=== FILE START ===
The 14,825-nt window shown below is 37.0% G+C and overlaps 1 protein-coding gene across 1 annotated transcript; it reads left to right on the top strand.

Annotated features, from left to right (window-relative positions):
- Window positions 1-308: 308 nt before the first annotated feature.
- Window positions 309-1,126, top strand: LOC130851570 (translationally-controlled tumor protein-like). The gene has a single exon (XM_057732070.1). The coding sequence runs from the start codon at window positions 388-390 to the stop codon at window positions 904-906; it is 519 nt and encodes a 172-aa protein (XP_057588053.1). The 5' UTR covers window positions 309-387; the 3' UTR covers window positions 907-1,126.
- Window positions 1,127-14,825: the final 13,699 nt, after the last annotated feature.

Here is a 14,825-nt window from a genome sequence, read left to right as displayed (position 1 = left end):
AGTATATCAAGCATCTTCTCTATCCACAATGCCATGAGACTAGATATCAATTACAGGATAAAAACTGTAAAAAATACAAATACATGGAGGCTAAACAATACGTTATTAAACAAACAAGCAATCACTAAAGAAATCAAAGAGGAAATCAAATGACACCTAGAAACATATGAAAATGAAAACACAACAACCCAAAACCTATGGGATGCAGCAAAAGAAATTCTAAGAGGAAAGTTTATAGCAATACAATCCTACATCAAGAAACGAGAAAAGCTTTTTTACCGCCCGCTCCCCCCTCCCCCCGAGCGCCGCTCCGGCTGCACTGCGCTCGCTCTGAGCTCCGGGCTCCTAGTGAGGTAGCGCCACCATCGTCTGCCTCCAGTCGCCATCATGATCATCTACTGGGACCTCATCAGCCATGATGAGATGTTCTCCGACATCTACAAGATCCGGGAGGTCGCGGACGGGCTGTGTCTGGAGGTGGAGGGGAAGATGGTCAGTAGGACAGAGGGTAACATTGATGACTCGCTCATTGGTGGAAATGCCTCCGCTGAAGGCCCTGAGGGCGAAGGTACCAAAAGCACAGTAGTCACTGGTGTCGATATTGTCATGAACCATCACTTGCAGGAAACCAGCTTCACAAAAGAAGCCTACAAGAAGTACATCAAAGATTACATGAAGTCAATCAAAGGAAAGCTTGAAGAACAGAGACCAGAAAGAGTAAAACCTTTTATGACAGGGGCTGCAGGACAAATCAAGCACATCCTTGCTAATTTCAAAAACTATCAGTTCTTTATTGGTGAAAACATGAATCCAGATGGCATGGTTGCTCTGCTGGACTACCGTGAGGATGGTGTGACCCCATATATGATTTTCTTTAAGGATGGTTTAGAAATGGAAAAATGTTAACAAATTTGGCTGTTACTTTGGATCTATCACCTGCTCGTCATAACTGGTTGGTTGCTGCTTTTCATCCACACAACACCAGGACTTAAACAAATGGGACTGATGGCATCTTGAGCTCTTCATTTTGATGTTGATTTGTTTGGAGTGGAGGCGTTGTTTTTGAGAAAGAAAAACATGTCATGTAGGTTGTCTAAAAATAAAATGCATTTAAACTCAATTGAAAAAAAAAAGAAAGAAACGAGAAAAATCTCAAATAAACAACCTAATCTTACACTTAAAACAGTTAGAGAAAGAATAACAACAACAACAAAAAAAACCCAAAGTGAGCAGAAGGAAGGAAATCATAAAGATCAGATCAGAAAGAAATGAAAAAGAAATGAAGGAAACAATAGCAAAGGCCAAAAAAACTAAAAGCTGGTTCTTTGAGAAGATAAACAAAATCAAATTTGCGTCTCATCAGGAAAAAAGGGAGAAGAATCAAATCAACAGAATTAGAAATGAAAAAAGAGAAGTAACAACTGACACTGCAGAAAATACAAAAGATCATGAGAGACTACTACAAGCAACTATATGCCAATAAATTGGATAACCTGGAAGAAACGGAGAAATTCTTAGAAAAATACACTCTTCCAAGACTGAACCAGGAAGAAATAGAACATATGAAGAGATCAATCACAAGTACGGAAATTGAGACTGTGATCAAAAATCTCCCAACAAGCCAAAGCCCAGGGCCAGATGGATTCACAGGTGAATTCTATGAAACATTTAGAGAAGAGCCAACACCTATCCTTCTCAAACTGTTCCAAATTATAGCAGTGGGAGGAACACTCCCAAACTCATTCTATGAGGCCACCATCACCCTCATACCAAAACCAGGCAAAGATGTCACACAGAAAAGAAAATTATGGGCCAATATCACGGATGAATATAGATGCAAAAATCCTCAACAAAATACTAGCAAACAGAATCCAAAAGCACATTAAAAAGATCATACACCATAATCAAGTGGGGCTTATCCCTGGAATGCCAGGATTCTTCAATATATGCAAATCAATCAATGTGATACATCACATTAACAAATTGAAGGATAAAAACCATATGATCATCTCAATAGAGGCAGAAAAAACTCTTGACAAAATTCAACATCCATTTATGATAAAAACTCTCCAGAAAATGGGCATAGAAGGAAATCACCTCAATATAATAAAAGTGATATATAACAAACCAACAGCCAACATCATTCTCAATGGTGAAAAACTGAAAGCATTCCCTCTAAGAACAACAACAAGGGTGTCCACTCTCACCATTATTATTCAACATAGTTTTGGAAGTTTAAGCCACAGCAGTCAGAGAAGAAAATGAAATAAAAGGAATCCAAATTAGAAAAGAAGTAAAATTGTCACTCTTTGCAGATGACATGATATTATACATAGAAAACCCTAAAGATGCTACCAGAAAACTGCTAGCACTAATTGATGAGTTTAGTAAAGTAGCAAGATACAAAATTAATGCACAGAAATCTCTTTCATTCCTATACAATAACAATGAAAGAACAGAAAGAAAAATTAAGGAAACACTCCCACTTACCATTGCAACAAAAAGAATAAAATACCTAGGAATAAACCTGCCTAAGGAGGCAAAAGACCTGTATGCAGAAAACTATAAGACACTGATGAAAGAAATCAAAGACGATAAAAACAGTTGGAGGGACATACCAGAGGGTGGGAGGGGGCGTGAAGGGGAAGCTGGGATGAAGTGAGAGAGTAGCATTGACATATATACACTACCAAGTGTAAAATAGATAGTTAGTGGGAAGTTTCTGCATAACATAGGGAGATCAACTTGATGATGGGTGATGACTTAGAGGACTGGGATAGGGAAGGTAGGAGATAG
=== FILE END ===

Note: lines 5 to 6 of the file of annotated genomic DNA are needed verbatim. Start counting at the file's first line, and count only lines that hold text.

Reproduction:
- Window positions 1,127-14,825: the final 13,699 nt, after the last annotated feature.

Here is a 14,825-nt window from a genome sequence, read left to right as displayed (position 1 = left end):